One friend of mine is taking my acoustic bass guitar in his care while I am on the road. A colleague from Arapahoe Community College will take care of my koto and sitar (it helps that Chuck teaches a class on World Music, and looks forward to learning to play those instruments). Another friend has agreed to look after my small collection of drums (a djembe, a dumbek, a Sioux hoop drum, and something that pretends to be a bodhran). There is only so much room in the RV. I have some necessary sound equipment, a steel-string, a nylon-string, my electric guitar, my POD EX rack, my mandolin, my concertina, and my trumpet (which I inherited from my Grandfather Engberg). And that is probably as much as I can ask of Pony (what with three cats and a dog, as well). We will also be packing CD’s for the first three albums, plus the two new albums being released (hopefully in the next week, give or take). Then there’s that little thing about clothes, food,….. You know: those luxuries. Just about every moment of every day is spoken for anymore, as we race to prepare everything that is going into storage, and look to close on the house on the 31st of this month. We expect to be out of the house on that day, and start living in the RV. I still have a bunch of gigs in the Denver area for the month of August (and teaching a handful of students who want to hang with me till the last possible moment), but we will be finding some places to park the RV and start “living the lifestyle” (as friends and fellow RV’ers refer to it). Yesterday, Pony cooked a big turkey on our smoker in the backyard. This was part of our ongoing effort to empty everything in the deep freeze, as well as a sort of last, send-off party with the grill. We had a half dozen friends over to help us consume massive amounts of roasted bird flesh, plus some nice, herbed mashed potatoes, corn on the cob, creamed spinach, and pumpkin pie for dessert. It is definitely a mix of emotions, as we think wistfully of the good times we have had in this house, and yet truly look forward to the adventure of hitting the road, seeing friends (and making new friends) across the country, and getting a chance to play a lot of music.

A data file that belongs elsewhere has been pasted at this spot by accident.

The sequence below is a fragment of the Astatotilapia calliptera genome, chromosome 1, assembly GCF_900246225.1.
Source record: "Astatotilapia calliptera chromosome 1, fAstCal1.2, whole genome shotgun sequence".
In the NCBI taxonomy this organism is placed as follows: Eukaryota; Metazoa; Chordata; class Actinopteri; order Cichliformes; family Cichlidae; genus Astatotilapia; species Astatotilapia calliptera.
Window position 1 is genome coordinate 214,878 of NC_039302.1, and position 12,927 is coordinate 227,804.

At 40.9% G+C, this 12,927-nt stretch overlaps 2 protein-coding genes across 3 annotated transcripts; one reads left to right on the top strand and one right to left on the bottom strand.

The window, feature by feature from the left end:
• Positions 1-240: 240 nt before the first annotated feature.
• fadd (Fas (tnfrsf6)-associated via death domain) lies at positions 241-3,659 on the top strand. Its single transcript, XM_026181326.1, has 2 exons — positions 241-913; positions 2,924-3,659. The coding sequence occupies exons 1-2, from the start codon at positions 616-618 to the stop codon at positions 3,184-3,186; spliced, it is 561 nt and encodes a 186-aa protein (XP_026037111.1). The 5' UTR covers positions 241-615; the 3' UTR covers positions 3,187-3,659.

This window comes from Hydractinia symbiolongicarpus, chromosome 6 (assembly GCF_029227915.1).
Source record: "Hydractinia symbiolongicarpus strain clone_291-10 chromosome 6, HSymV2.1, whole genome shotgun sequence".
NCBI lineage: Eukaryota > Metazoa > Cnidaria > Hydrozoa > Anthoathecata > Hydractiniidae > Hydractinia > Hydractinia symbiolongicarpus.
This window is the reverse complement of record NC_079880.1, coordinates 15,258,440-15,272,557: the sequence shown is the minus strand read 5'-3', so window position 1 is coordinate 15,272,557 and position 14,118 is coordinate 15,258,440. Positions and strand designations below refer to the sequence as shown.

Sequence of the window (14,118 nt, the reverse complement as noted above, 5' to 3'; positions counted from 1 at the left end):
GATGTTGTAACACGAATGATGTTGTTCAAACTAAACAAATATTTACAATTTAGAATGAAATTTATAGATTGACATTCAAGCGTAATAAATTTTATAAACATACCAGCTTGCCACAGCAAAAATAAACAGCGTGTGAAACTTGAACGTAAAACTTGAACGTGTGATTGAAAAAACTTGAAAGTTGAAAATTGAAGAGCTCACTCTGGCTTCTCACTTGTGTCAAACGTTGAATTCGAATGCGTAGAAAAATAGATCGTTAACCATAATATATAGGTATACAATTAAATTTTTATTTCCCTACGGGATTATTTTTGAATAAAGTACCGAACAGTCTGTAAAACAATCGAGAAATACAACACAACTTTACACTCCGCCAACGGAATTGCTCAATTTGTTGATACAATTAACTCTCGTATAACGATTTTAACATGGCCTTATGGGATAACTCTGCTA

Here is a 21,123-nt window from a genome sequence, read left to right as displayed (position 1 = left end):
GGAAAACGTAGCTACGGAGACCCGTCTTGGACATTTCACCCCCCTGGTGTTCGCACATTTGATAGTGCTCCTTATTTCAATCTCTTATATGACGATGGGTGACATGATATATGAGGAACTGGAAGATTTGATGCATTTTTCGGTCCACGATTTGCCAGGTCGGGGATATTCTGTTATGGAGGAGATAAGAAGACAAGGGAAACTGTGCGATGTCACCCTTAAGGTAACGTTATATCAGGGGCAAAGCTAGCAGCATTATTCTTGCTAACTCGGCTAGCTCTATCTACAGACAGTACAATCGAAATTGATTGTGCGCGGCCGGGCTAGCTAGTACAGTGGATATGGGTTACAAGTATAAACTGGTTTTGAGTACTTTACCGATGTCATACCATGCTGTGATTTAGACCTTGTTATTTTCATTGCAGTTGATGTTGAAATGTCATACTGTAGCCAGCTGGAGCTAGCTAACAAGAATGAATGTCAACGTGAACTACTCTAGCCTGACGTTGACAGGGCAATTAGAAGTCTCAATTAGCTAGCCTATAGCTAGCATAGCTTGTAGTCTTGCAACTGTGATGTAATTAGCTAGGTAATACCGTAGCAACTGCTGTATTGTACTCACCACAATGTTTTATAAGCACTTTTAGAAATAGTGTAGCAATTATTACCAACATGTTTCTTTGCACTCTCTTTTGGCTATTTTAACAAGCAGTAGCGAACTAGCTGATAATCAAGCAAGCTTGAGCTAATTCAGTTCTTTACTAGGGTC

Saturday, Jul 20 @ 9:07 AM

I want to send out a huge thank you to Leonard Cumley and his wife Marcia. Leonard has been studying guitar with me for a couple of years (coming right along with finger-picking on his Martin guitar), and he and Marcia have been steady fans. They were among the audience that attended the concert at Victor Guitars last Sunday. The concert did not have a set admission, but was a pass-the-hat contribution sort of affair (much in the tradition of many a house concert), and Leonard and Marcia were exceedingly generous and very supportive of all my efforts with the new albums, the tour plans, and everything else. In addition, Leonard donated dozen of cardboard boxes to us, thus making easier the process of packing up the stuff we are putting into storage. I have taught hundreds of students over the years. Leonard is one of those I will be remembering for a good, long time.